Senior Obama administration officials on Monday said in a newspaper op-ed piece that a landmark financial regulation reform plan to be released this week will target capital requirements, securitization and other problem areas blamed for the global financial crisis.

In the most complete summary of the plan seen in some time, U.S. Treasury Secretary Timothy Geithner and National Economic Council Chairman Lawrence Summers said the plan would offer a stronger framework for consumer and investor protection.

The piece was published in The Washington Post days ahead of the expected release on Wednesday of a package of administration proposals under discussion for six months now.

One proposal, said Geithner and Summers, will be raising capital and liquidity requirements for all institutions, with more stringent requirements for the largest and most interconnected firms.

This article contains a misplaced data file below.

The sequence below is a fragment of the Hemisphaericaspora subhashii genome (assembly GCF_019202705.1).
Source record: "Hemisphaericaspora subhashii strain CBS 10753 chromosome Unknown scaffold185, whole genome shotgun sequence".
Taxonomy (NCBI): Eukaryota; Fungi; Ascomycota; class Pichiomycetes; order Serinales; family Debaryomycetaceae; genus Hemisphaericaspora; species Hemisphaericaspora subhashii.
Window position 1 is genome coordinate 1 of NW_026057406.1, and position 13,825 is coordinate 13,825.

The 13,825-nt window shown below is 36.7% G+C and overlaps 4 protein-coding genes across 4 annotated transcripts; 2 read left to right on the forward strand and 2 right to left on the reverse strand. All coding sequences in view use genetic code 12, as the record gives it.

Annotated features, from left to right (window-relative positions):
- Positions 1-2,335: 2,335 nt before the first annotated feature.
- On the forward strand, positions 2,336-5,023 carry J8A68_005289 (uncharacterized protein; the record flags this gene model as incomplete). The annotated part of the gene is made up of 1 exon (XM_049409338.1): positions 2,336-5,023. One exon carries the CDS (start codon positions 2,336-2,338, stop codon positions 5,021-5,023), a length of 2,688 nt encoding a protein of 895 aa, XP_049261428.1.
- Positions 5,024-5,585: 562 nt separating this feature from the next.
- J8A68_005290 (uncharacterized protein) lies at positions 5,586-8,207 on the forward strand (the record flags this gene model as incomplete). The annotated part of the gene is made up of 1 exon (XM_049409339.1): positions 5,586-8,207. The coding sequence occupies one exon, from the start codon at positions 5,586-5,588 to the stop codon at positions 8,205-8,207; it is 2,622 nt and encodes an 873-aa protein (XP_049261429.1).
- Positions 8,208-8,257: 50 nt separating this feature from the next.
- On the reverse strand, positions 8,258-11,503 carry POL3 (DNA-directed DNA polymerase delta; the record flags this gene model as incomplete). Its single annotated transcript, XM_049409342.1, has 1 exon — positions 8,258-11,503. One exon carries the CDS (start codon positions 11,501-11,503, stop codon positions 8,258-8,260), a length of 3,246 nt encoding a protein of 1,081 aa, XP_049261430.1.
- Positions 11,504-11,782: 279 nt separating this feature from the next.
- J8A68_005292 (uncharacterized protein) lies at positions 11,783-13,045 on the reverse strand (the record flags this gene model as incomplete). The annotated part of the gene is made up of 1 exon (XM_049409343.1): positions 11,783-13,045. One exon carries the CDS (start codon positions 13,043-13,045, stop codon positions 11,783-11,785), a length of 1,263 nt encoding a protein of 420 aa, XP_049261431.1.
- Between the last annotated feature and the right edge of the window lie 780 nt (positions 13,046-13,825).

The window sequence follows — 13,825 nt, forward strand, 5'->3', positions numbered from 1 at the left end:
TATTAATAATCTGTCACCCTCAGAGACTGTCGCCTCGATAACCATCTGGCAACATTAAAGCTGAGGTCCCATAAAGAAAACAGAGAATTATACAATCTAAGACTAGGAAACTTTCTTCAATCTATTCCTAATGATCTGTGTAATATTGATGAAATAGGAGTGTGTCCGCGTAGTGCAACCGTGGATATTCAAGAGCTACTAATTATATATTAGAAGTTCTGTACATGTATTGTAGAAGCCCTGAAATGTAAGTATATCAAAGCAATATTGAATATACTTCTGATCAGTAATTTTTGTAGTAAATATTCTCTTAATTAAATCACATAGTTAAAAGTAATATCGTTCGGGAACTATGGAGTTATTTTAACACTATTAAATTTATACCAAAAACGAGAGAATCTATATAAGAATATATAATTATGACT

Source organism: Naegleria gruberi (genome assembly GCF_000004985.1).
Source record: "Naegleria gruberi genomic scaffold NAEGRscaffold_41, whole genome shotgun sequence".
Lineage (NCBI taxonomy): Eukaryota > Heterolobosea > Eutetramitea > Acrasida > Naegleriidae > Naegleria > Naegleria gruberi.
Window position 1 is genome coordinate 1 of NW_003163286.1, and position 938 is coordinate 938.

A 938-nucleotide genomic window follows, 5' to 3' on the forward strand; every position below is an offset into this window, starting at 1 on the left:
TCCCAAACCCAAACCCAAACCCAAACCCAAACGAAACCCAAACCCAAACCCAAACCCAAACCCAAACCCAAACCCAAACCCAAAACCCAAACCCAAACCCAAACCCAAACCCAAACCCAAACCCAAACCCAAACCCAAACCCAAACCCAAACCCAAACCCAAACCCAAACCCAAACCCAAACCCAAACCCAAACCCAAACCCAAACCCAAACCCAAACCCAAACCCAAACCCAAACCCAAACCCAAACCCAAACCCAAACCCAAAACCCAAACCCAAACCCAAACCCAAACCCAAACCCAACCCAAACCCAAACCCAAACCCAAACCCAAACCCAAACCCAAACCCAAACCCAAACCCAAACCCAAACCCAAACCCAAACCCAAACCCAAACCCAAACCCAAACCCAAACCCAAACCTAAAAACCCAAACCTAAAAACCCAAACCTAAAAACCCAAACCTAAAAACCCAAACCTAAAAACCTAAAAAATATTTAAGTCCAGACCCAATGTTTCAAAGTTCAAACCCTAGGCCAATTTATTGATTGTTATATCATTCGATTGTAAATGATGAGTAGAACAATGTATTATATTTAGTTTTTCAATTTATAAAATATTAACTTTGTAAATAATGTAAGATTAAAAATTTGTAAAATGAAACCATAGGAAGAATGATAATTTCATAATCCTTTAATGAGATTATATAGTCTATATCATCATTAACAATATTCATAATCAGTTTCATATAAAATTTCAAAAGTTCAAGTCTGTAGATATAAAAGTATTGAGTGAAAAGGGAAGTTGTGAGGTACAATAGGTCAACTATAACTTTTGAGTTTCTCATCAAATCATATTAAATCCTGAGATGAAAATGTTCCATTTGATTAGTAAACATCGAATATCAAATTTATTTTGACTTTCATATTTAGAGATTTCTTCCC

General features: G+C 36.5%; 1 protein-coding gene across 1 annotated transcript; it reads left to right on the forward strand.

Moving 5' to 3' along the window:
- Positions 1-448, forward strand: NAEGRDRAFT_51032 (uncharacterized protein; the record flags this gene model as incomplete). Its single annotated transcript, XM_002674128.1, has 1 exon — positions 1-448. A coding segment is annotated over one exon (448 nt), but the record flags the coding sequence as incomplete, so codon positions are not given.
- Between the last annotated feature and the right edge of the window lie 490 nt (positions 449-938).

In addition, large and interconnected firms whose failure could threaten the stability of the system will be subject to consolidated supervision by the Federal Reserve, and we will establish a council of regulators with broader coordinating responsibility across the financial system.

New reporting requirements will be urged for issuers of asset-backed securities, as well as a rule saying securitizers must retain a financial interest in the performance of the asset-backed securities they issue, they said.

Reduced reliance on credit-rating agencies will also be proposed, said the piece.

Addressing another market implicated in the crisis, the plan will urge oversight of 'over the counter' derivatives, an unspecified harmonizing of futures and securities regulation, and stronger payment and settlement systems.

All derivative contracts will be subject to regulation, all derivatives dealers subject to supervision, and regulators will be empowered to enforce rules against manipulation and abuse, according to the op-ed piece.

It said the proposals will call for a resolution mechanism that allows for the orderly resolution of any financial holding company whose failure might threaten the stability of the financial system.

It also said the United States will lead the effort to improve regulation and supervision around the world.